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Pharmaceutical Sector

Dáil Éireann Debate, Tuesday - 15 January 2019

Tuesday, 15 January 2019

Questions (723)

Róisín Shortall


723. Deputy Róisín Shortall asked the Minister for Health the analysis his Department has made of the recent OECD report on pharmaceutical innovation and access to medicines (details supplied); his views on the recommendation to publish authoritative information on industry activities and the risks, costs and returns from research and development to better inform policy decisions such as drug pricing; and if he will make a statement on the matter. [1247/19]

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Written answers (Question to Health)

Medicines play a vital role in improving the overall health of Irish patients. Securing access to new and innovative medicines in a timely manner is a key objective of the Irish Health Service. The OECD report on Pharmaceutical Innovation and Access to Medicines draws on an evidence-based assessment of the current performance of the pharmaceutical innovation system, and presents a critical analysis of policy options for reforms to promote access and sustainability. Officials in the Department are aware of this report.

Ireland is already engaging in a number of the recommendations contained in the report through its international agenda, most notably through its membership of the Beneluxa initiative. The Beneluxa collaboration seeks to enhance patients' access to high quality and affordable treatments, improve the payers' position in the market through joint negotiations, increase transparency on pricing between the collaborating countries, share policy expertise and focus on knowledge building.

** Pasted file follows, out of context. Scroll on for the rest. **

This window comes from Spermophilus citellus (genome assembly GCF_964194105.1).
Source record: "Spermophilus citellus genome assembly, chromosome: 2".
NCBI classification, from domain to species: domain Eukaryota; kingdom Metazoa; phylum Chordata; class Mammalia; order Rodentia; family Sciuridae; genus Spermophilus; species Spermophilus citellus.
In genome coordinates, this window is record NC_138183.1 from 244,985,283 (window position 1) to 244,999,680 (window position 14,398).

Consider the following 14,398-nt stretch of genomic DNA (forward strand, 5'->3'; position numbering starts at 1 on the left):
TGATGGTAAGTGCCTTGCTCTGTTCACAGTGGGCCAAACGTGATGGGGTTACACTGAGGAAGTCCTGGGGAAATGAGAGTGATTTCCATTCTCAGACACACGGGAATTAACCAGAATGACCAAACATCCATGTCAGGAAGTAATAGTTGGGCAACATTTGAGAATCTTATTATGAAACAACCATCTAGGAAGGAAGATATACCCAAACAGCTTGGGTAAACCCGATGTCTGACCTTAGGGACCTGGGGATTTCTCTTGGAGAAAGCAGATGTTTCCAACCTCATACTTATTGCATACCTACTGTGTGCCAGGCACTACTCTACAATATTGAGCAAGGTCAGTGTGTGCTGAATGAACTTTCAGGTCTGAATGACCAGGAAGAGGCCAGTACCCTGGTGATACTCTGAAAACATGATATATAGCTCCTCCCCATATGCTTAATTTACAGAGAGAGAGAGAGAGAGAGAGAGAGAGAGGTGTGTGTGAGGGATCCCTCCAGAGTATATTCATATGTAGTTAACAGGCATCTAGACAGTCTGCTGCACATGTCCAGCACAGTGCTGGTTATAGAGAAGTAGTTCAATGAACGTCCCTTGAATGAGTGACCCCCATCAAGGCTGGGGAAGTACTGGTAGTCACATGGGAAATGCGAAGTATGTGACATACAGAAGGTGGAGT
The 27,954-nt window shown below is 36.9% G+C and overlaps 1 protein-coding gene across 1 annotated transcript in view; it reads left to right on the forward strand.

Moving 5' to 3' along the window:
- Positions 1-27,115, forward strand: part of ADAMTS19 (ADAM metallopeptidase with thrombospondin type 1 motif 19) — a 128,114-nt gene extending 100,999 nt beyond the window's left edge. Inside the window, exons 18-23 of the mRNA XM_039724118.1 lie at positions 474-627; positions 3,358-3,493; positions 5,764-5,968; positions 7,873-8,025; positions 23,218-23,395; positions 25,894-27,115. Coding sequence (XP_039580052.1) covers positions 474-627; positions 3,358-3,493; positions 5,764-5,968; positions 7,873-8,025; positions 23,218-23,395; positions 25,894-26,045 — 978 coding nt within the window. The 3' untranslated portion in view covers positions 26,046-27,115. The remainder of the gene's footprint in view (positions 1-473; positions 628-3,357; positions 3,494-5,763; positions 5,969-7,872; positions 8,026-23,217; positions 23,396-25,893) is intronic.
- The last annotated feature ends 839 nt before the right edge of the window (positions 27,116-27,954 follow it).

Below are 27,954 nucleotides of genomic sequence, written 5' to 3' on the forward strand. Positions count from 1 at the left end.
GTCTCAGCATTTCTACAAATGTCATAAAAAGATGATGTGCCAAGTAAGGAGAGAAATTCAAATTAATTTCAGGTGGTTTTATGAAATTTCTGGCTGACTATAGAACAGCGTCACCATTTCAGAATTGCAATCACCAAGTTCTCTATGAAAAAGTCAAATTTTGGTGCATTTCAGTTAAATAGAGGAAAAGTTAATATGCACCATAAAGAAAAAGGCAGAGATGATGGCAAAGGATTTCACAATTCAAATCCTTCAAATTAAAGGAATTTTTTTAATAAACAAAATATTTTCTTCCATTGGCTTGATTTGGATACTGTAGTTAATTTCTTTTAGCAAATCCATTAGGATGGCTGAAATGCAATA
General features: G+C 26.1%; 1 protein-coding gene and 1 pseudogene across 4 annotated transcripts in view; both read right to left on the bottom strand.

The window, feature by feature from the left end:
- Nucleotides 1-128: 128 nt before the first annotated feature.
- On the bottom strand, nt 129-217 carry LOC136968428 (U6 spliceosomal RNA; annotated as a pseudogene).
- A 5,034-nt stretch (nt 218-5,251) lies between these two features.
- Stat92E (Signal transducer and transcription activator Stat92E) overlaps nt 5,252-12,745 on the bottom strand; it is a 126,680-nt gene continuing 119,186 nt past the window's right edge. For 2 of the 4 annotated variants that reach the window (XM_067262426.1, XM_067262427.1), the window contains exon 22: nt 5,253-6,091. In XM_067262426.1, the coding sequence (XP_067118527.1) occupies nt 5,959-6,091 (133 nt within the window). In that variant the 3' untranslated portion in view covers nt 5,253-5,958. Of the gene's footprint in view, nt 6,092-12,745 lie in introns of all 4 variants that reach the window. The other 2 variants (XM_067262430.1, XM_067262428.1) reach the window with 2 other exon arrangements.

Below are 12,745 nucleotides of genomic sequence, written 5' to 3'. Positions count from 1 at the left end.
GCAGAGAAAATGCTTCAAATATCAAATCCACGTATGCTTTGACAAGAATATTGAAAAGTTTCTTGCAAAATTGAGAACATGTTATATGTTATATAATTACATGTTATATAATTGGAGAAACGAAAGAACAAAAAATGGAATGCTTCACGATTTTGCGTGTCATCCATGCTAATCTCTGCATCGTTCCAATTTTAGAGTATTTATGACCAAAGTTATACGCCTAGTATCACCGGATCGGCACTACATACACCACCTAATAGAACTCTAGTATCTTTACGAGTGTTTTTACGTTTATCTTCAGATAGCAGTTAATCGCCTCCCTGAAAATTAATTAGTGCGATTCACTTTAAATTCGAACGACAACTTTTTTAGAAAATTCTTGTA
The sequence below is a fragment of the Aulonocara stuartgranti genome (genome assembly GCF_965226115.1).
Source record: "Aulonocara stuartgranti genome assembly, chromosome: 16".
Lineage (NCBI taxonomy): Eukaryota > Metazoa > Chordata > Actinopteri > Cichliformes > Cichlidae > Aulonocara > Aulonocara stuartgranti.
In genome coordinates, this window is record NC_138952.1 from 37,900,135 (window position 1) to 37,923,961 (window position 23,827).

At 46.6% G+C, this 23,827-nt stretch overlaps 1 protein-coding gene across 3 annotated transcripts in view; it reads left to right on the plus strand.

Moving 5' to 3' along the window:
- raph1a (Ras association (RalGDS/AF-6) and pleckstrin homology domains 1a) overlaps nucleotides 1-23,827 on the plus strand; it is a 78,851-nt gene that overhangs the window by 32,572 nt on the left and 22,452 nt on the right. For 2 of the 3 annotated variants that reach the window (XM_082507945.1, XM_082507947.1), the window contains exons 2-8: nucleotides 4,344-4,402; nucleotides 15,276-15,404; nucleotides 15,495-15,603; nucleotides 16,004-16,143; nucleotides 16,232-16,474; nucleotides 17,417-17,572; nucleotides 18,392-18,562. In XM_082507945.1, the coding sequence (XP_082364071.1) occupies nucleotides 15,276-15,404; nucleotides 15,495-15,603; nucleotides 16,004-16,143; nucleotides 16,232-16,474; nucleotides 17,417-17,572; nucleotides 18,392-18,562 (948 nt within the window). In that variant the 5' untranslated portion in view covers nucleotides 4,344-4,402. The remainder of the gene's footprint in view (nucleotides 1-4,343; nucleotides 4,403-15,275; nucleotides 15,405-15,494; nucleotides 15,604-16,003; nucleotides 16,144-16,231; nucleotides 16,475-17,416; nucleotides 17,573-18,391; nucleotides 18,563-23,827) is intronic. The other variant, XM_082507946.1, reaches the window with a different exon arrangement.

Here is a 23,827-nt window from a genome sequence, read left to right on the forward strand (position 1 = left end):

Members of the Beneluxa Initiative will work closely together to identify pragmatic solutions to the challenges which we all now face with medicine pricing, sustainability and supply.

The OECD Report also contains recommendations relating to policy options to address the current challenges and advocates for engagement between the State and Industry. I believe that partnership with industry is key to improving access to new medicines. At the last bi-annual meeting between my Department and the Irish Pharmaceutical Healthcare Association (IPHA) a proposed dialogue was discussed. It is envisioned that this will take the form of a structured platform of engagement, building a stronger partnership between the State and industry to create better patient access to new treatments.

An Open Policy Forum also took place on Thursday 15 November 2018 with the Department of Finance, Public Expenditure and Reform, Department of Health and the IPHA.

I look forward to more engagement over the course of the year with the aim of building a fairer partnership between industry and the State to help ensure that Irish patients get sustainable access to new medicines in as timely a manner as possible.